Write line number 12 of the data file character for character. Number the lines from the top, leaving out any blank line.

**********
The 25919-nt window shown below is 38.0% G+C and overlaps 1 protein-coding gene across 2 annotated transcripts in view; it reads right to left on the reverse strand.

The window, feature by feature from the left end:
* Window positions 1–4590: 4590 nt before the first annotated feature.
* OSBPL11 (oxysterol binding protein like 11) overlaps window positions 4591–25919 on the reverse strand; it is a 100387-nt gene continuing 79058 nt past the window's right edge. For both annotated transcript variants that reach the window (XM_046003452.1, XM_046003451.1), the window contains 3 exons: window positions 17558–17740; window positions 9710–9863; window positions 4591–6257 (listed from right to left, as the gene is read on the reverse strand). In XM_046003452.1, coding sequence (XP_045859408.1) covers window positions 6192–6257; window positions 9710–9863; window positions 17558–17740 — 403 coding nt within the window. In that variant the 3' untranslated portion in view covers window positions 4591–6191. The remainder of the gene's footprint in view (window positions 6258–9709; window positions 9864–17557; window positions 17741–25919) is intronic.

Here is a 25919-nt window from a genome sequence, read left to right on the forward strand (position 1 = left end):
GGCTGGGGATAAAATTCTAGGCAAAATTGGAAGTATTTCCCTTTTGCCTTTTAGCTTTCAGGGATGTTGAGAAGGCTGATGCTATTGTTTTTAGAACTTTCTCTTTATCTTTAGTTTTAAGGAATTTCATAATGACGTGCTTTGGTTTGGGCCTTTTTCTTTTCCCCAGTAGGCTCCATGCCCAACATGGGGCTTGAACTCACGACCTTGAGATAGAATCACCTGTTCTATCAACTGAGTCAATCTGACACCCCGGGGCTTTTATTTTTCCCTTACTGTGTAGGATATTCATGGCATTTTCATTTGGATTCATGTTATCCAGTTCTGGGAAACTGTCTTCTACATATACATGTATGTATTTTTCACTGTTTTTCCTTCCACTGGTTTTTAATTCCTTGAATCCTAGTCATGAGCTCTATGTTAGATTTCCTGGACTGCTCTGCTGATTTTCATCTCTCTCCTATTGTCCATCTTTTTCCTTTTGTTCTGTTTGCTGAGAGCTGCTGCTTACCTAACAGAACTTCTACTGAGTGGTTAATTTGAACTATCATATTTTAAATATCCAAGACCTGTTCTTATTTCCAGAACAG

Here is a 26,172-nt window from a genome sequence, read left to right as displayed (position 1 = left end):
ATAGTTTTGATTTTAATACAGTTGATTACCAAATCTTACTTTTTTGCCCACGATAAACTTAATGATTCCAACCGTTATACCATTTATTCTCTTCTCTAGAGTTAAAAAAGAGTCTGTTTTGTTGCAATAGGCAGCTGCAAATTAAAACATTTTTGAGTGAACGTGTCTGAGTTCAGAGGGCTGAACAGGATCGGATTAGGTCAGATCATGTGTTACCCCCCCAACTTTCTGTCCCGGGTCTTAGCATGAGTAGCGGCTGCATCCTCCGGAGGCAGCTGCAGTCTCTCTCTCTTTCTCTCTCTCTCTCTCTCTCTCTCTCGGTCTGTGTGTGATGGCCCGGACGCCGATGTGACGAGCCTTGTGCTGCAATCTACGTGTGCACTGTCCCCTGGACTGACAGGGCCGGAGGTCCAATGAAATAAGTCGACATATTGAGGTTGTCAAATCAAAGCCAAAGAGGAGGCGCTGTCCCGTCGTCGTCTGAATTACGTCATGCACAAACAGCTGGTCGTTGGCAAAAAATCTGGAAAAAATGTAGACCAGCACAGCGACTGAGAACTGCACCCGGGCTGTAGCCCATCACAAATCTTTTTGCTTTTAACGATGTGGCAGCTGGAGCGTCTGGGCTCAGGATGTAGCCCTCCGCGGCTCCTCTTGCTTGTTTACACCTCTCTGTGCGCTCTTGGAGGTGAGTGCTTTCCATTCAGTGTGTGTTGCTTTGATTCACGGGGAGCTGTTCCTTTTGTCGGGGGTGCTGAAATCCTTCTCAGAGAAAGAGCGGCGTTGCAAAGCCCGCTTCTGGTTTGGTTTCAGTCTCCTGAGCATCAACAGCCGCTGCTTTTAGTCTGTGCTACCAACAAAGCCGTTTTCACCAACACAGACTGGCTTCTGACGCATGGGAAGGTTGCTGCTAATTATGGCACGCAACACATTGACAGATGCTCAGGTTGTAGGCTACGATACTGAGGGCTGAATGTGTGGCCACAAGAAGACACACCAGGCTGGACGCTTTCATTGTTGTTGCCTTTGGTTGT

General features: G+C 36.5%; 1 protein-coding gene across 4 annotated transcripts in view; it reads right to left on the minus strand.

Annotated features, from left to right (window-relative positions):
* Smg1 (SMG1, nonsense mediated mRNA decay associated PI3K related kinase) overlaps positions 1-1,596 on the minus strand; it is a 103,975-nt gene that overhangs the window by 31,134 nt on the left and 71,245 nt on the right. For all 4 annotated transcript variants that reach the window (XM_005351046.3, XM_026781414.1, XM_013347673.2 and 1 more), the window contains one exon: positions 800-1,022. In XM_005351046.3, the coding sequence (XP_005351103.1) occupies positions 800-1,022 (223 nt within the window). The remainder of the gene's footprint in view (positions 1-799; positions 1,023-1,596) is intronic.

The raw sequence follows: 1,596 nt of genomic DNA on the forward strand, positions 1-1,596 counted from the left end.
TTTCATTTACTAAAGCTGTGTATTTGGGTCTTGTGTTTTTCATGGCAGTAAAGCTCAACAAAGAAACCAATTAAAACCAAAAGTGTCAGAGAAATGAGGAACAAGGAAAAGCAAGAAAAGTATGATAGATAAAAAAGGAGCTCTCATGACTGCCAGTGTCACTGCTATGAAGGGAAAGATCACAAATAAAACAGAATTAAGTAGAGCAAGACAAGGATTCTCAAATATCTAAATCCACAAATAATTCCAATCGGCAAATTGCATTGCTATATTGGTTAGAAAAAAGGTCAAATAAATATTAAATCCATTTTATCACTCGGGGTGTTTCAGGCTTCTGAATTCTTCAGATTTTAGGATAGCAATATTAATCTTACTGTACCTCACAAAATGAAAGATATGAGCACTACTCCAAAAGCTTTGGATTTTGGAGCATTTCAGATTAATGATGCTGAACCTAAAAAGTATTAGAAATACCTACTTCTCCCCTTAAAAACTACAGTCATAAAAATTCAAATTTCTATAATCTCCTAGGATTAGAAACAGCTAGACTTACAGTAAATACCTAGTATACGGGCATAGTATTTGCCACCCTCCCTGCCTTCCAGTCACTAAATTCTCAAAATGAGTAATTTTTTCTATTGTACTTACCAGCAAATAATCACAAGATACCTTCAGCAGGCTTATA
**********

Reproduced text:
The raw sequence follows: 1,596 nt of genomic DNA on the forward strand, positions 1-1,596 counted from the left end.